Over the past few decades the use of pharmaceuticals has increased dramatically, enabling a 10-year rise in the average life expectancy of the United Kingdom over the last 50 years. However, we rarely consider the other implications of such use outside our own wellbeing. Studies suggest that when we consume drugs they are not 100% metabolised by our bodies, i.e. there are trace amount which we do not use and are instead excreted. Alongside this, the by-products of many drugs are also released by our bodies, entering wastewater treatment facilities. These treatment plants are not able to remove the trace chemicals or hormones within the water, thus releasing the contaminated water into rivers and other water bodies.
Why should we care?
We already know that drugs within livestock and food can have an adverse effect upon the environment, such as the near-extinction of vultures in India which resulted from anti-inflammatory drugs in cattle feed. The newest threat to the ecosystem is the pharmaceutical industry; from which many of these trace chemical and molecules are released into water bodies and ingested by other organisms. In this instance, only a tiny amount of the drug may be present, however this increases as predators eat organisms below themselves in the food chain. Studies have only started to observe this effect due to the low concentrations of drugs, which are unknowingly leaking into the freshwater ecosystems and affecting the resident fish populations.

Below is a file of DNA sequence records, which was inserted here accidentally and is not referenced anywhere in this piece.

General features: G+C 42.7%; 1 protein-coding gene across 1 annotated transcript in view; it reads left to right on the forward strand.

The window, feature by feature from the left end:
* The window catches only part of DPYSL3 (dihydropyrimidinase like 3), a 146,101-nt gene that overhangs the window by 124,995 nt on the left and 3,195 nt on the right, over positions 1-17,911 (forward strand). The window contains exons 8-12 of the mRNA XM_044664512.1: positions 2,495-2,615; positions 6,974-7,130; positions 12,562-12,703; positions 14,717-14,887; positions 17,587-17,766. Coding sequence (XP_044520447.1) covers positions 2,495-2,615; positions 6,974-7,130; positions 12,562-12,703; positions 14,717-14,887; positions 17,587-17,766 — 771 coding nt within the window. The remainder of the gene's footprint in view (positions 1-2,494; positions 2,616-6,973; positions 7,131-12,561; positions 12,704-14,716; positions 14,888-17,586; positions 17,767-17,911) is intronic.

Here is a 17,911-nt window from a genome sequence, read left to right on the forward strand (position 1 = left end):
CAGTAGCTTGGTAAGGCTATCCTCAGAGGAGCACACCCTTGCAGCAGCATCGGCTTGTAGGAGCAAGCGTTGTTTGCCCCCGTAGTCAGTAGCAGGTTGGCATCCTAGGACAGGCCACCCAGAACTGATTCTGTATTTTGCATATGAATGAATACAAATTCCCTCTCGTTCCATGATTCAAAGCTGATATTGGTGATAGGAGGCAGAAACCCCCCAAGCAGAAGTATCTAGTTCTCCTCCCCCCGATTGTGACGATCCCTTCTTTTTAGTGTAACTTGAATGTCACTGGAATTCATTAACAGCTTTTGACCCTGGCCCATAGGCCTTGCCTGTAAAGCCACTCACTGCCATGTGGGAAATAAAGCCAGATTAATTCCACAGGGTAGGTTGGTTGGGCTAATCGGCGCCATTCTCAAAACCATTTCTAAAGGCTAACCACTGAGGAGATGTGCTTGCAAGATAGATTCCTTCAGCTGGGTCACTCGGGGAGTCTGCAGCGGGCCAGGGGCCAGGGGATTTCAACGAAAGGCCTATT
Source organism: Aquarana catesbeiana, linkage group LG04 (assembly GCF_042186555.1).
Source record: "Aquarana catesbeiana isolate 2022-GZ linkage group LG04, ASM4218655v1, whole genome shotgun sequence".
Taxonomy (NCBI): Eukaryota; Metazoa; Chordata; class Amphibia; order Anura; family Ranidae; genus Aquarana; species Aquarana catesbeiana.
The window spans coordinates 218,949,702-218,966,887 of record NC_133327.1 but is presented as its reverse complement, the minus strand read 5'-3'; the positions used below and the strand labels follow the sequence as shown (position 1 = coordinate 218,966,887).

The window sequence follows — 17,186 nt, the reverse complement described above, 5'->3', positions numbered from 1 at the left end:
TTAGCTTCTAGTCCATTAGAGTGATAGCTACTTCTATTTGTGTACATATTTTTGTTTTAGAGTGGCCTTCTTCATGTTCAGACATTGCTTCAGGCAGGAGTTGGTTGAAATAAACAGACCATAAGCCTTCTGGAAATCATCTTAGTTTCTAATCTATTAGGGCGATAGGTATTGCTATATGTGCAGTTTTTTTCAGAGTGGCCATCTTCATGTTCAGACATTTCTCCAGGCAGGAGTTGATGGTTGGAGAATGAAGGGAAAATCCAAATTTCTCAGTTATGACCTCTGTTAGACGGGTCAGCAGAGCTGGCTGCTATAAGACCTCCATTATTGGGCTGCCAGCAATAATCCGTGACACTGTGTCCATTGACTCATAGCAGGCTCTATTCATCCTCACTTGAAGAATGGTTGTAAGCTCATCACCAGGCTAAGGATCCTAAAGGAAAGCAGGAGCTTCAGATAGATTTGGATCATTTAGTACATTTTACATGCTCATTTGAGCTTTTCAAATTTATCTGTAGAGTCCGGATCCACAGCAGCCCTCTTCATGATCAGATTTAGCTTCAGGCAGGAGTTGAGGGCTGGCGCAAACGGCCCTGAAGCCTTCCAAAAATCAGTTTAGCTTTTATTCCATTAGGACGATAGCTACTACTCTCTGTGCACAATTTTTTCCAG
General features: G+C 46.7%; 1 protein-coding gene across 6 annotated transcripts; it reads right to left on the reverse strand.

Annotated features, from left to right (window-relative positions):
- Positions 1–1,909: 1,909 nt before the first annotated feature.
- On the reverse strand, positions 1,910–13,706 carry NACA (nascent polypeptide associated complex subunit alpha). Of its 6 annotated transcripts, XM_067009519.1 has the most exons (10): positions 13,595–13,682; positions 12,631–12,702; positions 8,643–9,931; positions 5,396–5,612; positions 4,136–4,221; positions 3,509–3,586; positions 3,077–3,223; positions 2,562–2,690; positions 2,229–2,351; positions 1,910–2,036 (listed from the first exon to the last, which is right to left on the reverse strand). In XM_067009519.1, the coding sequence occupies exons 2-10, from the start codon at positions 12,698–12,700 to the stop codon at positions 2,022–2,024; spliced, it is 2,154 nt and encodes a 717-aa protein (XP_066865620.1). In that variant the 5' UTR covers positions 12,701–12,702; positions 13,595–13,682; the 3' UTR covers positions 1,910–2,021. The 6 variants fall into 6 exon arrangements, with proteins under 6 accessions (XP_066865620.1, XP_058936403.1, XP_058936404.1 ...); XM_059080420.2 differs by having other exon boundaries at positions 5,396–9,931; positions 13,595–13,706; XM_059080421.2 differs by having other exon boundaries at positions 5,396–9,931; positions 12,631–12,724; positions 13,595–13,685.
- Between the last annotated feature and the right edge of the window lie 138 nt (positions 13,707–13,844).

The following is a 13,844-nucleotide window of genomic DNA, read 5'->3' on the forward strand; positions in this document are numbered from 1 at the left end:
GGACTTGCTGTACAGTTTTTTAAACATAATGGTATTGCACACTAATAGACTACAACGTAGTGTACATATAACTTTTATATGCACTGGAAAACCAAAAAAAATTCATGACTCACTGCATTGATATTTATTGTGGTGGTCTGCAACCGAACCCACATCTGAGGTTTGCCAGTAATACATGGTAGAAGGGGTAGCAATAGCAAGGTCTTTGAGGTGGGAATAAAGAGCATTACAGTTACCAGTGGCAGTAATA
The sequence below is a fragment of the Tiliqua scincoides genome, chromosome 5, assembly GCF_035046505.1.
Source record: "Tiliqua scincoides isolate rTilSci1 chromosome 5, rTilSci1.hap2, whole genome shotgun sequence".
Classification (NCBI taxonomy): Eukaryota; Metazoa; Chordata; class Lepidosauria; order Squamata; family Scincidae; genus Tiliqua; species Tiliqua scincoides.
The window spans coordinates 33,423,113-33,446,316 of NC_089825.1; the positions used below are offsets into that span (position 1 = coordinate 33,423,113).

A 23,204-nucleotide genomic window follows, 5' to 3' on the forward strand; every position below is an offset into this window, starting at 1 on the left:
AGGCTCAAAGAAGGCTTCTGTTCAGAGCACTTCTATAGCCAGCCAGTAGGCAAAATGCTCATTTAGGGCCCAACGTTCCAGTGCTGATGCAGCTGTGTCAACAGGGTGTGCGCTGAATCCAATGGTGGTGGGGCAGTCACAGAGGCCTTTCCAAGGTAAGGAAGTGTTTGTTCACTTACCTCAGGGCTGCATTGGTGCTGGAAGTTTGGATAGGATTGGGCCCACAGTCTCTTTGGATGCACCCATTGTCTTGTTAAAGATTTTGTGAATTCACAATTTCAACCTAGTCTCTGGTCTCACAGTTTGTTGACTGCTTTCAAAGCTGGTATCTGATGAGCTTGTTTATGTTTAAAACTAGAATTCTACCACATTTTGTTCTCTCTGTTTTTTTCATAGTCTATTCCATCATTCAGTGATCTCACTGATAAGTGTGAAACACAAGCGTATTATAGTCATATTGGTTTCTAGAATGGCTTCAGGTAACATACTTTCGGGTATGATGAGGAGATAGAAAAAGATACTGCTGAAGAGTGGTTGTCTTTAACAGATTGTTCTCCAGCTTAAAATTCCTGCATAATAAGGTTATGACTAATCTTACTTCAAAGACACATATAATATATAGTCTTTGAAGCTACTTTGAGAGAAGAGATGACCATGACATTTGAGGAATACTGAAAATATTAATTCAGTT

One of the most recent and shocking findings within fish populations is the effect of pharmaceuticals is the presence of high levels of chemicals and hormones from the contraceptive pill. This causes male fish populations to exhibit female characteristics because of higher level of oestrogen-like chemicals, growing eggs in their testes. The individuals also denature their typical characteristics, leading to a higher mortality rate of fish due to increased predation.
What does this mean for ecosystems?
These chemicals and hormones within the water not only change the physical characteristics but they also change the behavioural patterns of the fish. One study in Ontario identifies how the flathead minnow fish population has been wiped-out as a result of a change in their nature and inability to hunt for food. These species are found lower in the food chain; therefore a knock-on effect is observed higher up the food chain due to the lack of food for predatory species, in this case the top predator (trout) was found to have reduced in population by as much as 42%. Ultimately, this could cause problems for humans due to food shortages within an ever-growing global population.
The future effects upon the ecosystem prove problematic due to a lack of hormone-free alternatives as a long-term method of contraception. Lina Nikoleris highlights this where she says:
“The impact that human beings have on the environment is an important issue, so I do not only want to study the ecological aspect of how fish are affected by hormones, but also look at the way we use hormonal birth control. Technical solutions are not enough to purify our water.”